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Recommendations

Strategic Objectives and Smart Planning

Germany should be a staunch advocate for strong civilian crisis management at the EU level. Rather than being limited to a few dozen experts focused on monitoring and providing advice, missions on a larger scale could, for example, protect cultural heritage, carry out deradicalization work, provide support in tackling disinformation, take the intersections between conflict and climate issues into account, and carry out confidence-building measures at the local level – always in line with the demands of the conflict and the needs of the civilian population. This kind of engagement would also help to ensure that the EU can better meet the expectations of international partners in the field of security policy.

To ensure that the FAC can react in a crisis, it should be able to draw on a repertoire of prepared decisions. The member states can only hold the required personnel in readiness if they know how many people are potentially needed and what qualifications they should have. For example, national planning should take into account how many additional police officers have to be factored in for deployment abroad, and how such assignments can be optimally integrated into career paths. A public debate, for example about the deployment of police officers to CSDP missions – which some regard as indicating a trend toward border management, or view as competition for increased resources for FRONTEX in terms of personnel and strategy – could also breathe new life into the often stale German discourse on security. Rather than fixating on the two percent debate, Germany could then focus on important fundamental questions relating to a comprehensive security policy.

If Germany wishes to engage credibly in civilian crisis management, it needs clear objectives in the EU for CSDP missions. It also needs the member states to be able to contribute more personnel with a wider range of qualifications. Therefore, the next German government should press for a concrete strategy, suitable resources, and effective structures:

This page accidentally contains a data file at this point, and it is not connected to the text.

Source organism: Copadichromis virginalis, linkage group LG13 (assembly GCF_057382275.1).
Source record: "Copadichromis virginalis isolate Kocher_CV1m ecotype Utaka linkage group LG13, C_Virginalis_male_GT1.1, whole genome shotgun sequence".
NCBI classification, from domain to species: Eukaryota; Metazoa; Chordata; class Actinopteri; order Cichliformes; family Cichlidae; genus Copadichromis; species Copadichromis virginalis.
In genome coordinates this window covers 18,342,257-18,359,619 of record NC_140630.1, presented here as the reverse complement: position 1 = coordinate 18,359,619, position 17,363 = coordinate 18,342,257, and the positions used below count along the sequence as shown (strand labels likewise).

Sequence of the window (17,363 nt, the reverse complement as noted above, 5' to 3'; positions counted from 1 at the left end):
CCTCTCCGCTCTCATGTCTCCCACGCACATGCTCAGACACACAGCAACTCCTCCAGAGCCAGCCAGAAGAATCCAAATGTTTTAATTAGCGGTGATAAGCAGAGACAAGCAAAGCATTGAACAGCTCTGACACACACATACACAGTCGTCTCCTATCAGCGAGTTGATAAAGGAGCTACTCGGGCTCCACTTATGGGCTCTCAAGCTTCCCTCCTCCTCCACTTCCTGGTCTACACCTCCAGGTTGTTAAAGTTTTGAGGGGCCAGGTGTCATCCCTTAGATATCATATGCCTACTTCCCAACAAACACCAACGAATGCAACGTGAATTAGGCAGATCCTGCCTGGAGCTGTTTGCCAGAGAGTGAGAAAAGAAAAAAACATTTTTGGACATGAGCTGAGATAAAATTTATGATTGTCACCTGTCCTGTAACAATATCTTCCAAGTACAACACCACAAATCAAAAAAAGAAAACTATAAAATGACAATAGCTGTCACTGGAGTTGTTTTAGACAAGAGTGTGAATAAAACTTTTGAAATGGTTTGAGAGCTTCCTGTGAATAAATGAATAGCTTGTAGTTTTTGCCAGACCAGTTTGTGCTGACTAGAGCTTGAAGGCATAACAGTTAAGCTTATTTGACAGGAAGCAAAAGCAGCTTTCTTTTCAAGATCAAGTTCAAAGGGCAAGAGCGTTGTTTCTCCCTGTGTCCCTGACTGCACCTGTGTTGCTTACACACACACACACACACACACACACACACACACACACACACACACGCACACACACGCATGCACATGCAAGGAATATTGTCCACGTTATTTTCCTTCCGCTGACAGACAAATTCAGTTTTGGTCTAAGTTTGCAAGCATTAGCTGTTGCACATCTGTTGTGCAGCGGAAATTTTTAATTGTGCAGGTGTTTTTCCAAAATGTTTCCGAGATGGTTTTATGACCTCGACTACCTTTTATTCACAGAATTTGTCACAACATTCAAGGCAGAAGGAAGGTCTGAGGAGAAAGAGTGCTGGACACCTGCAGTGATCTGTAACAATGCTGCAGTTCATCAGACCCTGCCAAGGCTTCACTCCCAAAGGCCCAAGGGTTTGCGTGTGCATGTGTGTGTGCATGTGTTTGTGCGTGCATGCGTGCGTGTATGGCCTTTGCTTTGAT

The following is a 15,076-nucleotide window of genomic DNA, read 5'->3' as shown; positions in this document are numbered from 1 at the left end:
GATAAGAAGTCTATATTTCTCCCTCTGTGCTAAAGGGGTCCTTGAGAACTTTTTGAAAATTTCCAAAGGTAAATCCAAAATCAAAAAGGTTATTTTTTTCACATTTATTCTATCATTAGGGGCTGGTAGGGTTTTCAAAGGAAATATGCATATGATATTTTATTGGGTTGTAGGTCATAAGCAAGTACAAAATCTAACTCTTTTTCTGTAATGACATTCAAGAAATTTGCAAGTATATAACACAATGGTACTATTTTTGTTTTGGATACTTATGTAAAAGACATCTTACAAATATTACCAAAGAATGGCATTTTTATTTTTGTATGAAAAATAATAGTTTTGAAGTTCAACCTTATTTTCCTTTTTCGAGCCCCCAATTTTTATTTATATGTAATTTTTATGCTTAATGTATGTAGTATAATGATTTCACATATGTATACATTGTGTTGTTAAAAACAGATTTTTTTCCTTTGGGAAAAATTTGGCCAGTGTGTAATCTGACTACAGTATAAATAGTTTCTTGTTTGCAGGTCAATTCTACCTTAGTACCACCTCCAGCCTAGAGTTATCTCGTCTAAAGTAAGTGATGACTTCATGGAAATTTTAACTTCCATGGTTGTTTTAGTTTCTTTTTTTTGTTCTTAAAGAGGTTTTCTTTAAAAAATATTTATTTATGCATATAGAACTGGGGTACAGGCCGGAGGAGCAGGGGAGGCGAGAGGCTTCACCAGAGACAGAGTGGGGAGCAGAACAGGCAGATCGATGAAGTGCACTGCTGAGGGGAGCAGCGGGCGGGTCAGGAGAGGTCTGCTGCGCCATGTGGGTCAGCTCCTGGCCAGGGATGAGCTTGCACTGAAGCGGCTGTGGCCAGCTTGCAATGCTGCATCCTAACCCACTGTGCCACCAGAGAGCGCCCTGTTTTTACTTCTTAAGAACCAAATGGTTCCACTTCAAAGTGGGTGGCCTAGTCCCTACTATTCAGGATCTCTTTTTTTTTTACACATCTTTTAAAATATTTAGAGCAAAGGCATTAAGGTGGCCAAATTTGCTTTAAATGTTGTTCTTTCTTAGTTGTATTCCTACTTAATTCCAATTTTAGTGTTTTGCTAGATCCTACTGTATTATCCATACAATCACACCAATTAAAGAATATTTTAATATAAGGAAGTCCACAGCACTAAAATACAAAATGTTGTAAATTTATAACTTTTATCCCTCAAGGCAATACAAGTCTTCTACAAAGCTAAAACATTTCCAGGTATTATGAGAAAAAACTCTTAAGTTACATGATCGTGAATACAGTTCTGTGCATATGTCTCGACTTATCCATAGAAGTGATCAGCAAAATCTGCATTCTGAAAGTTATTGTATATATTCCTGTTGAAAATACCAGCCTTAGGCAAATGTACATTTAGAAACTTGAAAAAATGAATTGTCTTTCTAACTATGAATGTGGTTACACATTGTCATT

Enhancing Strategic Objectives: The Civilian Components of the CSDP

Civilian crisis management that aims to make a significant difference must be more comprehensive and established on a larger scale. To this end, the member states should define clear objectives that provide guidance for national and European planning and decision-making processes.

Planning and Upgrading Capabilities: Sufficient Skilled Personnel for Missions

The German government should press for a coordinated planning process by the member states that identifies personnel requirements so that these capabilities can be made available on the basis of fair quotas and a realistic timetable. In addition, missions abroad should be incorporated in planning in the public service – for example, in the judiciary, which is already experiencing personnel shortages.

Enhancing the EU’s Capacity to Act: Institutional Decision-Making

In the event of a crisis, the FAC should be able to agree reliably on the size and mandate of a mission on the basis of strategic objectives that have paved the way for joint action. In addition, the German government could press for the FAC to be able to entrust a group of member states with the implementation of a task under Article 44, or for it to be able to take decisions by a qualified majority vote.

Bibliographic data

DGAP Memo No. 10, October 2021, 4 pp.

In this series of memos, DGAP offers concise analysis of the areas of German foreign and security policy that will shape the next legislative period.